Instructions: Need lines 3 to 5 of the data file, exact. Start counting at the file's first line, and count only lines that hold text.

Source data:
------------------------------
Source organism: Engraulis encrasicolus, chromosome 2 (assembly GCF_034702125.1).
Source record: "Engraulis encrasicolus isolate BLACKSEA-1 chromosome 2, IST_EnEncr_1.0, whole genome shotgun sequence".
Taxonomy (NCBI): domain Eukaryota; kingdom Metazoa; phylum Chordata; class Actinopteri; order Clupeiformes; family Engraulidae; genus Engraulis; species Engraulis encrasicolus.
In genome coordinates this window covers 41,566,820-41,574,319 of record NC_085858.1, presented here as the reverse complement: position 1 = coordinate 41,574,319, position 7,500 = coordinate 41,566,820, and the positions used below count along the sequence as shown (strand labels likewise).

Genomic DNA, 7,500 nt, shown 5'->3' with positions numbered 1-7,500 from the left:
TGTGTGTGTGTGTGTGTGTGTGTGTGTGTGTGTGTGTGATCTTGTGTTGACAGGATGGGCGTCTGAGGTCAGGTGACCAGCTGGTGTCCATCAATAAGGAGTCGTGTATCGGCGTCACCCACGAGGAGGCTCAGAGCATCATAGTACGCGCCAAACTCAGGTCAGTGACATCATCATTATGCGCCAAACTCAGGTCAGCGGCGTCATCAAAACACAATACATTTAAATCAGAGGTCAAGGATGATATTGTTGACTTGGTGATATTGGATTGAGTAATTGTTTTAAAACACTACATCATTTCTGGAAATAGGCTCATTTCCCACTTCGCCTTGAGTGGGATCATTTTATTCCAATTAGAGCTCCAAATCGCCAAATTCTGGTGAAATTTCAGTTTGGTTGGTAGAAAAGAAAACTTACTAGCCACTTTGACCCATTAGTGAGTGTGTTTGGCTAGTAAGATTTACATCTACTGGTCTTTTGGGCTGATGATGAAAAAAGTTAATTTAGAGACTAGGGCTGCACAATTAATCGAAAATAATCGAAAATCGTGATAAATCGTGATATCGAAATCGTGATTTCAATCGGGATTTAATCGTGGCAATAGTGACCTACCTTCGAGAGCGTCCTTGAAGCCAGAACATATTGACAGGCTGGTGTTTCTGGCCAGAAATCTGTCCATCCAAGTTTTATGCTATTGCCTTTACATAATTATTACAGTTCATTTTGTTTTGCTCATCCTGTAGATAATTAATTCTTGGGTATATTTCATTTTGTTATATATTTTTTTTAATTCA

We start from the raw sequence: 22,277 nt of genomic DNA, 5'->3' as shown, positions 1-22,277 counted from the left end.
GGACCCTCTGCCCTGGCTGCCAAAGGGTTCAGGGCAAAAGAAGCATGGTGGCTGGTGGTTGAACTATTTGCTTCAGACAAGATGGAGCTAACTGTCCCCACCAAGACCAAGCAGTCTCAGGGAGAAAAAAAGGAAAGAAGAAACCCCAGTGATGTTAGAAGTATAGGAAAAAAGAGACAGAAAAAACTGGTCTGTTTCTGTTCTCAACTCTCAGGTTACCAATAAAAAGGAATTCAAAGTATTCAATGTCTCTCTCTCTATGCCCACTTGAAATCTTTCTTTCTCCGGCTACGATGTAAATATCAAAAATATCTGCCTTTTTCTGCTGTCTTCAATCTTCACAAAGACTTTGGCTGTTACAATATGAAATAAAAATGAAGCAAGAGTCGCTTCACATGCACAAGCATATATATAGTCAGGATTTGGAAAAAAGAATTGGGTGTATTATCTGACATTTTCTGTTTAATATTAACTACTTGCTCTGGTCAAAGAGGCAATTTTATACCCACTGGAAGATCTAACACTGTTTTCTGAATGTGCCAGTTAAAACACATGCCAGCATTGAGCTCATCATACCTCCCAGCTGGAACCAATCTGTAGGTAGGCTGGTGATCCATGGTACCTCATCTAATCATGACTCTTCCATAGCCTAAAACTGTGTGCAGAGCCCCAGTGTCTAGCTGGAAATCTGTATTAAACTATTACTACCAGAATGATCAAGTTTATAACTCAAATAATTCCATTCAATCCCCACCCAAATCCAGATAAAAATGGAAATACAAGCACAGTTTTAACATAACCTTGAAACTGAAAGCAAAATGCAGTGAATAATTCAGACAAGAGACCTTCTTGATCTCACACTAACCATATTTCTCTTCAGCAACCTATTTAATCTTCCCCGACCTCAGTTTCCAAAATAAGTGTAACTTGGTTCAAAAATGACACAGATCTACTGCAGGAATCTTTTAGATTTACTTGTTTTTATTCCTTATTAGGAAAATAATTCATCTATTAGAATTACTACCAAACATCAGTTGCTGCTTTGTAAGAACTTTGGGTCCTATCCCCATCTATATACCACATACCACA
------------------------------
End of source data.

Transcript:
Taxonomy (NCBI): domain Eukaryota; kingdom Metazoa; phylum Chordata; class Actinopteri; order Clupeiformes; family Engraulidae; genus Engraulis; species Engraulis encrasicolus.
In genome coordinates this window covers 41,566,820-41,574,319 of record NC_085858.1, presented here as the reverse complement: position 1 = coordinate 41,574,319, position 7,500 = coordinate 41,566,820, and the positions used below count along the sequence as shown (strand labels likewise).

Genomic DNA, 7,500 nt, shown 5'->3' with positions numbered 1-7,500 from the left: